It is for this reason that I have concluded that the aging programs that we observe in nature must have evolved via group selection that overcomes individual selection.

  20. I agree with what you say. Good arguments. But there’s also some evidence for a special role for the hypothalamus. Claudia Cavadas in Lisbon and Dongsheng Cai in New York have worked on this.

  21. Congratulations to Askhay and Dr Katcher! Just this morning I was checking my retirement options. That’s all out the window now, I have to keep working for at least another 5 years. 😀

    • Thank you Larry 🙂 you can retire happily for now but better make plans for what you will do if you are 25 again.

  22. Congratulation to Harold,

    This changes everything. The theoretical significance is on the level of Columbus showing earth was not flat. Dr Katcher’s magic potion is almost impossible to believe; but Horvath proved it is real. Also a complete proof of Josh’s idea of programmed aging. Also proves epigenetic changes are controlling aging and not a clock measuring age. Breakthrough is an understatement. This is huge.

    • Yes, Alan – Though we’ve worked toward this day and imagined some aspects of it, I don’t know anyone who is writing about the full implications for society, for politics, for ecology, for the future of humanity. Perhaps it stretches our wisdom beyond the breaking point.

      My mother was born in 1922, and as a child she has memories of the clip-clop of a horsecart on the cobblestone streets of Brooklyn, stopping at her house to deliver milk in the morning. Plastic was in the future. Antibiotics were in the future. Could she have imagined the consequences of the Internet if you described the technology to her 80 years ago?

      “Alexa, order a quart of organic goat milk for delivery this afternoon from FreshDirect.”

      Think also of the dystopian consequences. Vast surveillance bureaucracies that monitor our every text message. Companies so powerful they have the ability to suppress political and even medical truths under the pretext of protecting us from “fake news”.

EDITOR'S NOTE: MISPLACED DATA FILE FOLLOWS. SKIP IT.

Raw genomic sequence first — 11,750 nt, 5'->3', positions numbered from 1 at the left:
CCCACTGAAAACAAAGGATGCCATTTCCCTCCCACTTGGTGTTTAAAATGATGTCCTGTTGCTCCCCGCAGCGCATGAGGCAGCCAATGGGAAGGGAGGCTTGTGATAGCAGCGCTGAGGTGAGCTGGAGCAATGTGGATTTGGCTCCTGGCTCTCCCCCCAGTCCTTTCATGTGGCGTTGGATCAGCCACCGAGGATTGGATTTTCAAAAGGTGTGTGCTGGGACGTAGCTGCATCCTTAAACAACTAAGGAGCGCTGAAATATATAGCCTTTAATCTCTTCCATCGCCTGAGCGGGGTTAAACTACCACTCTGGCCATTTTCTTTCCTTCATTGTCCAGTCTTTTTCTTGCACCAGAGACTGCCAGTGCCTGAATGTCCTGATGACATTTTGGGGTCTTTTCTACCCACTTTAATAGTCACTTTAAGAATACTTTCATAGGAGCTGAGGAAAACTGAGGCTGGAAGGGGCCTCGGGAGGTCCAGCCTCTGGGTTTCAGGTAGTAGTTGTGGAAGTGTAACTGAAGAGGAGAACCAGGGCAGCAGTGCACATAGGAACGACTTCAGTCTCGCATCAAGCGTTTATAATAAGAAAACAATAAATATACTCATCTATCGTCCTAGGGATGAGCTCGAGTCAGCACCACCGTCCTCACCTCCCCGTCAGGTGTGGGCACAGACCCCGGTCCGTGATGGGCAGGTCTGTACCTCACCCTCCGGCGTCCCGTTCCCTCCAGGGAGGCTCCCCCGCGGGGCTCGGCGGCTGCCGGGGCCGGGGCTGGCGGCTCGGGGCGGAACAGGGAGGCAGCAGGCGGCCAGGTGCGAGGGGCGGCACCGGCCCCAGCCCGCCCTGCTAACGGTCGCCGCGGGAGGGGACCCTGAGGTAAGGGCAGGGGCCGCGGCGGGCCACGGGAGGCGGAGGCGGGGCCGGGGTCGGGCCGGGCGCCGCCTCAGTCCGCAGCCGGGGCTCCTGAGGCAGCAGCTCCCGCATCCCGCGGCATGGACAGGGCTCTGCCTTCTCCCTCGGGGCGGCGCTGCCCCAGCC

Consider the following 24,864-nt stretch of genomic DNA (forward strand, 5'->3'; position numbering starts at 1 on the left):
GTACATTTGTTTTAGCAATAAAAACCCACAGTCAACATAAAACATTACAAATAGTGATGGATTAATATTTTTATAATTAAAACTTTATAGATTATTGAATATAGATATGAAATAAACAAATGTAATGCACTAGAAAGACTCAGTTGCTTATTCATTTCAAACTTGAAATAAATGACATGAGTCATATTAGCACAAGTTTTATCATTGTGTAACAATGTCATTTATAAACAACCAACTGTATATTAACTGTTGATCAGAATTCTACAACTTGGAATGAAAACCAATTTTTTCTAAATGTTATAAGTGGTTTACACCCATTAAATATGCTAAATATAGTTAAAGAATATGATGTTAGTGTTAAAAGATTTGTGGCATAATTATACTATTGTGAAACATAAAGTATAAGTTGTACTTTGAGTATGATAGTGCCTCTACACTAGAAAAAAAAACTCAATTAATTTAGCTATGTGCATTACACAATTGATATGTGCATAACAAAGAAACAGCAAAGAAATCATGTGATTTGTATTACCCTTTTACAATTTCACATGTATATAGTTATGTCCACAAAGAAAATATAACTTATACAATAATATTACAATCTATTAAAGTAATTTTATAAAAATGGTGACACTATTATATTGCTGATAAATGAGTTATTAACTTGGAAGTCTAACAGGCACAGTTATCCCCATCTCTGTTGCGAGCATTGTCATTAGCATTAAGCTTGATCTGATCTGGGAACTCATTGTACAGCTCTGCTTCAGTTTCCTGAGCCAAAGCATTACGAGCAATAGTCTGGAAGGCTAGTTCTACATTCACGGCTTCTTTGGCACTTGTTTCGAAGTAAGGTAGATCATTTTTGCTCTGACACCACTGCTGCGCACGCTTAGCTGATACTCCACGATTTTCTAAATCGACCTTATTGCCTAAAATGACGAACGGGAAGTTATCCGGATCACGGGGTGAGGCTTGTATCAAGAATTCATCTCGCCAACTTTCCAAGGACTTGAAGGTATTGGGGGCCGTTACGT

Life extension will certainly be such a double-edged sword.

      • For some time now its been clear that the future is perilous, and could as easily become a dystopia as a paradise.

        I am extremely happy that this Elixir has been discovered by Harold and Akshay, who want everyone to be able to benefit.

        Alan is right, this is huge – we must be careful. The pharmaceutical profit-from-illness industry may not go easily to its grave!

      • This seems to be getting a bit ahead of ourselves. Perhaps human trials should be completed before we assume this actually works in humans? Many many therapeutics work well in murine models only to fail on humans.

      • Josh, if you have an interest in sci-fi, the Mars (it’s about settling and terraforming Mars) trilogy by Kim Stanley Robinson, is intelligent and breathtaking in its scope. A gerontological treatment is part of the social economic dynamics described in the book. Apparently Elon Musk read the series when he was younger.

    • @Alan,

      My God, don’t repeat that Columbus showed the earth was not flat. Any illustrated man knew it was round centuries before. Almost one thousand years before
      Eratosthenes even measured the radius of the earth with fantastic precision. The Queen of Spain was too clever to be convinced to fund Columbus (not cheap for Her) under the assumption of a flat earth.

      The funny thing is that Eratosthenes was much more brilliant than Columbus in mathematics. Columbus thought that the radius of the earth was much smaller, and that an expedition would reach the far east to open a new trade route, which was the reason the trip was funded. Put in another way, Isabel funded Columbus’s expedition under the assumption that the earth was round.

      • Well in Columbus’s defense, he had a financial incentive to believe (or at least say) that the earth’s diameter was on the small side. When you’re trying to sell sailing to the east by traveling west a smaller earth is more attractive.

  23. Great work Harold,
    In 8-8-2017 4:27 pm in Josh’s column Harold posts a hint in comment that all in miRNA that control age-related transcription and this can be used in plasma exchange. Harold also says all it his 2015 paper:

    “Towards an evidence based theory of aging”. (available on internet)

    Regardless of if and when the Elixir is available; the proof of the elixir has huge impact on aging theory.

  24. I am an assiduous reader of this blog, I am not a scientist, thanks to this blog I acquired a great enthusiasm for the topics discussed here and I am excited about this post, I think we are privileged to see the beginning of a new era for humanity.

  25. I hope you guys get a patent on record as soon as possible since hopefully you’d be able to discuss the your discovery in detail.